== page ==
June 1, 2023 posted in Baking Industry, Construction, Design and Engineering, Food and Beverage Plants
Food and Beverage Plant Construction 101
Unlike many manufacturing facilities, food plants must be constructed with cleanliness to a microbiological level, with production, sanitation, and maintenance at the forefront of decisions on methods and materials of construction.
In processing areas, plants must be designed so that there are no cavities or voids where things like moisture, product, and dirt can accumulate, leading to microbes, insect and/or rodent infestation, and possible product contamination.
In plant design and construction, the following are critical items to consider:
Normally, soil characteristics will dictate which type of foundation is most economical. A geotechnical investigation to determine what soil type and support capacity is necessary involves boring into the soil, retrieving and lab-testing samples, and preparing a soil report, which should provide sufficient information to allow for the use of the optimum foundation based on structure and equipment loads.
Floors in a process area – and food plants in general – must be of high quality. A poorly constructed or improper floor material will be more costly to maintain and can create major problems. Poorly constructed and planned floors can interfere with drainage and clean-up, creating contamination issues. Generally, floors in wet process rooms should be sloped at 1/4 inch per foot to maintain proper drainage. This applies to floors with both floor point drains and trench drains.
The floor’s usage will usually determine the type of floor chosen, especially regarding the various floor finishes that are available for today’s processing areas. These finishes can range from acid brick (commonly used in high-traffic/high-corrosive areas, such as cook kitchens), quarry tile, and plain concrete with added hardeners or urethane coatings. In processing areas that are exposed to thermal shock from process equipment and/or sanitation, a urethane floor topping is recommended, given its similar expansion properties to the concrete on which it is applied. Epoxy floors are acceptable in some areas but may delaminate over time in areas that are exposed to thermal shock. Wet process areas should always have floors that have non-slip and non-skid surfaces.
While walls can be constructed of varying materials, they must be impervious (non-porous) and able to be easily cleaned. Walls may be constructed of:
In all cases, painted walls in process areas should be avoided due to heat, steam, washdown, and cleaning issues, all of which can contribute to deterioration and de-lamination of painted surfaces.
Insulated panels can be used in process areas if the finish is compatible with the environment and clean-up procedures.
Ceilings in process areas are critical to plant maintenance and cleanliness. In process areas, ceilings should not have exposed steel joists, beams, or metal decks where dust, condensation, and other materials can accumulate. Ledges, cracks, and cavities, which are difficult to clean, can allow contaminants to fall onto the product and equipment below.
Although a lay-in ceiling may present similar problems, appropriate materials can make it workable. These ceilings can be utilized if the grid is plastic or stainless steel and the tiles are non-porous and sealed so water doesn’t penetrate the interstitial space during sanitation.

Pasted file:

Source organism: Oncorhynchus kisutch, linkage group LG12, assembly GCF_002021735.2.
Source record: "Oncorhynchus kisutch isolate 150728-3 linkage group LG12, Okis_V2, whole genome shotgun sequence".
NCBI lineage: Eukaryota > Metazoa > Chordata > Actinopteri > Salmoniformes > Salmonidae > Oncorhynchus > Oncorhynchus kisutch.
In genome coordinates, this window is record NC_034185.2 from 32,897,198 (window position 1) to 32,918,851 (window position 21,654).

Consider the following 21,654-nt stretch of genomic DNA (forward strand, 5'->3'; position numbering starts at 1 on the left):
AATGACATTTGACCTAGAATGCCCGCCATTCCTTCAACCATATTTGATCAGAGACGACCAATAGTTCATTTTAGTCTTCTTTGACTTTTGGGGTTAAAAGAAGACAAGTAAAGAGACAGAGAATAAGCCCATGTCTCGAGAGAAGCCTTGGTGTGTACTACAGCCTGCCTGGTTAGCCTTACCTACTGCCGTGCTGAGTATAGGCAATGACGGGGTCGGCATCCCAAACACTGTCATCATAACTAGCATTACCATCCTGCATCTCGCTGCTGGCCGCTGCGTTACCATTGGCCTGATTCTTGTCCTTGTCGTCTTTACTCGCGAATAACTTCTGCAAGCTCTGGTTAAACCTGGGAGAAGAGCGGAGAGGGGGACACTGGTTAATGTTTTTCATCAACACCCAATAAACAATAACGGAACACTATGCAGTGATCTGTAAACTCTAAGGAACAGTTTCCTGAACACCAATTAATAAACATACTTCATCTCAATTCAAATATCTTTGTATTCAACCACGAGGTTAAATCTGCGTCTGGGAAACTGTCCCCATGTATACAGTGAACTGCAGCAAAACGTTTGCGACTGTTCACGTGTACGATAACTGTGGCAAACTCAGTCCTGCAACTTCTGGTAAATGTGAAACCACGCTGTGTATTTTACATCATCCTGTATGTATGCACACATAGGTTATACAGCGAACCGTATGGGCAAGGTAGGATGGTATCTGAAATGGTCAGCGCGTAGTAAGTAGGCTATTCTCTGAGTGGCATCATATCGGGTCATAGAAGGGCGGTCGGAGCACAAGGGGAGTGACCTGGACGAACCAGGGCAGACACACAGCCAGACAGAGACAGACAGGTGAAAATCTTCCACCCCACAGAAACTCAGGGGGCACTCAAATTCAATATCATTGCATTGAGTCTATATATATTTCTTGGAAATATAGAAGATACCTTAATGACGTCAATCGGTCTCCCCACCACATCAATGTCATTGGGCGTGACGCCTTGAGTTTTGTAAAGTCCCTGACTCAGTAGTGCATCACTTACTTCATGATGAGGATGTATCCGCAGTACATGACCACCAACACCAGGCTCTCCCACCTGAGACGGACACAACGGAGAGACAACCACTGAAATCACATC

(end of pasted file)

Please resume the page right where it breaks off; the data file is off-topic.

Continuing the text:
In refrigerated areas, ceiling systems can consist of insulated panels with a similar non-porous finish. This solution can allow for the interstitial space to be accessed by personnel and also house all utility horizontal runs, allowing for a vertical drop to equipment connection points.
Designers may sometimes specify pre-cast concrete panels and double-T concrete sections in process areas. As always, all cracks and voids must be filled and a concrete sealer applied to provide for an easy-to-clean surface. All utility piping and conduits should be run on pipe racks around the perimeter of the process areas or within the interstitial space to ensure that they are not installed over open process or packaging equipment.
Members which support the walls, roofs, and elevated floors or mezzanines within a food plant comprise the building’s structural system.
Structural materials in these instances usually consist of either tubular steel or concrete.
Buildings supported by structural steel are typically lightweight, flexible, and noncombustible, allowing long spans between columns. Roof members usually consist of a metal roof deck supported by open-web joists, which are supported by either joist girders or wide flange beam sections. Columns support the roof using either wide flange sections or tube sections.
Concrete structures are heavier than steel and require larger foundations but have greater fire resistance than wood and steel. The concrete wall surface presents an excellent finish for food processing applications. In food-processing facilities, concrete structures provide a high degree of cleanliness and are easier to maintain than other systems. Pre-cast concrete structures, where the members are usually cast off-site at a pre-cast manufacturing plant and then assembled on-site to form the building, are typically used for industrial-type exterior concrete walls, which may be load-bearing or non-load bearing.
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